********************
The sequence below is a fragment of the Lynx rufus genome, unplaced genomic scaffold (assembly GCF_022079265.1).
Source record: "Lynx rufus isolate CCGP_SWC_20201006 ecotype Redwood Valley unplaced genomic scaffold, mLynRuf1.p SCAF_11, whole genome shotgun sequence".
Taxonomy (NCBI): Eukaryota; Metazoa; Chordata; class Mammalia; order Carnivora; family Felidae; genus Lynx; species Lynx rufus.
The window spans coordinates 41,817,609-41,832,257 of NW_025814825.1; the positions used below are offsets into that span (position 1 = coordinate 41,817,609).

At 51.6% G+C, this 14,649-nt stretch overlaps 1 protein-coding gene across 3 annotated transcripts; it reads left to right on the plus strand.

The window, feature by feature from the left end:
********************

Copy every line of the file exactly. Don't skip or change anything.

The sequence below is a fragment of the Lynx rufus genome, unplaced genomic scaffold (assembly GCF_022079265.1).
Source record: "Lynx rufus isolate CCGP_SWC_20201006 ecotype Redwood Valley unplaced genomic scaffold, mLynRuf1.p SCAF_11, whole genome shotgun sequence".
Taxonomy (NCBI): Eukaryota; Metazoa; Chordata; class Mammalia; order Carnivora; family Felidae; genus Lynx; species Lynx rufus.
The window spans coordinates 41,817,609-41,832,257 of NW_025814825.1; the positions used below are offsets into that span (position 1 = coordinate 41,817,609).

At 51.6% G+C, this 14,649-nt stretch overlaps 1 protein-coding gene across 3 annotated transcripts; it reads left to right on the plus strand.

The window, feature by feature from the left end: